The Howard government believed in the promise of hundreds of thousands of jobs from the emerging LNG industry in the face of official advice warning that the cheapest way to cut greenhouse emissions could be compromised by a special deal for the sector.

Cabinet documents from 2000 released by the National Archives on Friday reveal how the Howard government accepted the argument that it could promote LNG as a “greenhouse beneficial transition fuel” while trying to protect other industries which could increase Australian emissions.

A Woodside Petroleum platform on the North West Shelf. Cabinet papers from 2000 show the Howard government's battle to balance support for the industry and its greenhouse gas reduction policy.
A Woodside Petroleum platform on the North West Shelf. Cabinet papers from 2000 show the Howard government’s battle to balance support for the industry and its greenhouse gas reduction policy.CREDIT:WOODSIDE PETROLEUM

At the time, the environment department under then minister Robert Hill was considering the design of an emissions trading scheme as a way to reduce the nation’s greenhouse footprint.

While concerns over greenhouse emissions were growing, the industry department under then minister Nick Minchin was seeking to boost the LNG industry which at the time was restricted to WA’s North-West Shelf.

In a paper that would become the government’s “Vision for the LNG industry”, ministers were told a new, fully operational LNG plant worth between $8 billion and $10 billion would increase national GDP by $4 billion and total employment by 40,000 while delivering $1.5 billion in revenues to federal and state governments.

At present, the entire oil and gas extraction industry which includes 3 east coast LNG plants, another 3 in WA and one in Darwin, directly employs 32,000 people. In 2000, it had just 6000 workers.

While eager to promote the economic benefits of LNG, the government recognised the growing environment debate. In more than one cabinet paper that year, LNG was promoted as a way to move away from “dirtier” forms of energy.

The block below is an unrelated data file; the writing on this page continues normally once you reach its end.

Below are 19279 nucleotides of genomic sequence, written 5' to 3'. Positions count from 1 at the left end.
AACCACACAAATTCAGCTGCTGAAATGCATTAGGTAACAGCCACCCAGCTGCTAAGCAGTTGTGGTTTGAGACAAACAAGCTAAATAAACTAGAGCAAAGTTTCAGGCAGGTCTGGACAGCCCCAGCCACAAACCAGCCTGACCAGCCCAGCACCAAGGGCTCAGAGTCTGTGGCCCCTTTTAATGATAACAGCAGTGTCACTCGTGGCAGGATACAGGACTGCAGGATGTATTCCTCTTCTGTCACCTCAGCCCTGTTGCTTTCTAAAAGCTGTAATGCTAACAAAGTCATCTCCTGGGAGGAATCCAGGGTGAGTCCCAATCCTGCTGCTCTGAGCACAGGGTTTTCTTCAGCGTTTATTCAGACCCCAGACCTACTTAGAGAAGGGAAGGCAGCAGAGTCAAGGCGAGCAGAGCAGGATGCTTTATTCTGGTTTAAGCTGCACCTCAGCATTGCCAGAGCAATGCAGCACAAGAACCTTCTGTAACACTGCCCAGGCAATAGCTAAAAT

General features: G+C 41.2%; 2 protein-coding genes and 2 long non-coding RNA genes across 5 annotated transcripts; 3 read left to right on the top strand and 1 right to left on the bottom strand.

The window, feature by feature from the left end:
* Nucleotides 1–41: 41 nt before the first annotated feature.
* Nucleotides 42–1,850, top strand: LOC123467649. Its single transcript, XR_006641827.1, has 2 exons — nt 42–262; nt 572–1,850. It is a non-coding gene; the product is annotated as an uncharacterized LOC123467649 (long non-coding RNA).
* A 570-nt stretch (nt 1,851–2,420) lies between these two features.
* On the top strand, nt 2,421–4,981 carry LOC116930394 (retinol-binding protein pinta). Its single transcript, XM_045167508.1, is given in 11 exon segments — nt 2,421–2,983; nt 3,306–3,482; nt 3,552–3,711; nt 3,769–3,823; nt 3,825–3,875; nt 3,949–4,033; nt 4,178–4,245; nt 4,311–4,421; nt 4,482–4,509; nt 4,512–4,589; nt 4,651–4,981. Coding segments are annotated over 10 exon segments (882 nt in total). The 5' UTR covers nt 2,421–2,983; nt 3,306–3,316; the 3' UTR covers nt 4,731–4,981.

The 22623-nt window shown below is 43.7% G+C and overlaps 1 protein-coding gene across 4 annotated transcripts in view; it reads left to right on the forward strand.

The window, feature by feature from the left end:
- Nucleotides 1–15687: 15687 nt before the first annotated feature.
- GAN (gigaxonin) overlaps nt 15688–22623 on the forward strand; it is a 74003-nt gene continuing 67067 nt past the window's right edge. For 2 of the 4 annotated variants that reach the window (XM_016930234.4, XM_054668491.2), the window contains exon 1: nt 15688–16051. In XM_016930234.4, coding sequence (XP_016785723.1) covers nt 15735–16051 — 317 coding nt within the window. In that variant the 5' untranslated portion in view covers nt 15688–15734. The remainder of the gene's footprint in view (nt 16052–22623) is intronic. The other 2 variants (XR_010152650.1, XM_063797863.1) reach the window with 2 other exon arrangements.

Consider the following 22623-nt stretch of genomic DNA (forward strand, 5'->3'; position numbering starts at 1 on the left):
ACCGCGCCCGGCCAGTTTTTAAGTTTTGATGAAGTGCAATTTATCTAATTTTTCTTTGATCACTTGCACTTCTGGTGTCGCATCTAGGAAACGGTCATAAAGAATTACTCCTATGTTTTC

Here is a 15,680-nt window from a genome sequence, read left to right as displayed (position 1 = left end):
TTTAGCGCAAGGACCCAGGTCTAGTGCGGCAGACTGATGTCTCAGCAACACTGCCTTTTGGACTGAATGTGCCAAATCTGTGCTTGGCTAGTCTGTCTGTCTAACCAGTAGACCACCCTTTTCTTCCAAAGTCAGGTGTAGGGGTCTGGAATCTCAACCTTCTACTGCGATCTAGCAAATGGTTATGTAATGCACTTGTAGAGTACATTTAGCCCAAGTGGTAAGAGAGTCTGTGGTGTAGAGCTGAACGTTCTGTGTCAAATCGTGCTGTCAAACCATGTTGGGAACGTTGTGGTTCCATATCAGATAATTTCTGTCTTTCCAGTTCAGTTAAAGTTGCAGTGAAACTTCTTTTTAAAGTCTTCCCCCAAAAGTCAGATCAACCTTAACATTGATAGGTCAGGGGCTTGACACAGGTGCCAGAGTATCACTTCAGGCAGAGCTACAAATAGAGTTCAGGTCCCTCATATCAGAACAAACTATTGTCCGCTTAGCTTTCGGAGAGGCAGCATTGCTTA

“Given that greenhouse is a global problem requiring global solutions, Australian governments and industry, in their international and domestic pronouncements and strategies, will promote LNG as a greenhouse beneficial transitional fuel,” one document noted.

The battle between LNG and the environment came to a head in June of 2000 when cabinet was asked to sign off on the LNG vision document which included a series of recommendations from then treasurer Peter Costello and then senator Nick Minchin, plus separate proposals from the industry minister.

Senator Minchin sought to effectively protect LNG plus other heavy greenhouse emitting sectors from any emissions trading scheme.

But there was a sharp rebuke from a series of government departments which raised substantial concerns about Senator Minchin’s suggestions, particularly how they would limit Australia’s future efforts to reduce greenhouse emissions.

John Howard’s own department said it had severe reservations about Senator Minchin’s proposals which included not putting in place a domestic emissions trading scheme unless Australia signed the Kyoto Protocol. He also wanted senior industry representatives including those from the LNG sector involved in any trading scheme design.

The department said while it supported the intent of the LNG policy, the proposals if adopted would restrict future efforts to reduce greenhouse emissions and shift the cost of doing so on to households.

“Providing greenhouse relief for any sector – particularly those with high emissions – increases the greenhouse compliance and cost burden on other industries and on Australian households,” the department said.

“Providing relief to all industries involves shifting the potential burden for emitters that produce around three-quarters of greenhouse gas emissions to households.”

The Australian Greenhouse Office was even more critical, saying the proposals would send a signal to industry that the government was not serious about its Kyoto commitments.

“A guarantee to all industries that none of them would be rendered uncompetitive by development of future greenhouse policies in effect underwrites the economic viability of all industries, by transferring risk to the government and hence to the taxpaying community at large,” it said.

The Department of Foreign Affairs also noted that the Kyoto Protocol was likely to boost demand for LNG and its production.

It also warned protection of the LNG sector would increase the cost of reducing greenhouse emissions on other industries, particularly manufacturing and agriculture.

Ministers Hill and Minchin would spar for the rest of the year as they sought to direct the government’s overall greenhouse policy including whether to sign up to the Kyoto Protocol.

In late 2006, John Howard announced a panel would investigate an emissions trading scheme. Both the Howard government and the Kevin Rudd-led ALP would take a trading scheme policy to the following year’s election.

The bipartisan support for a trading scheme ended with the election of Tony Abbott as Liberal leader in late 2009.

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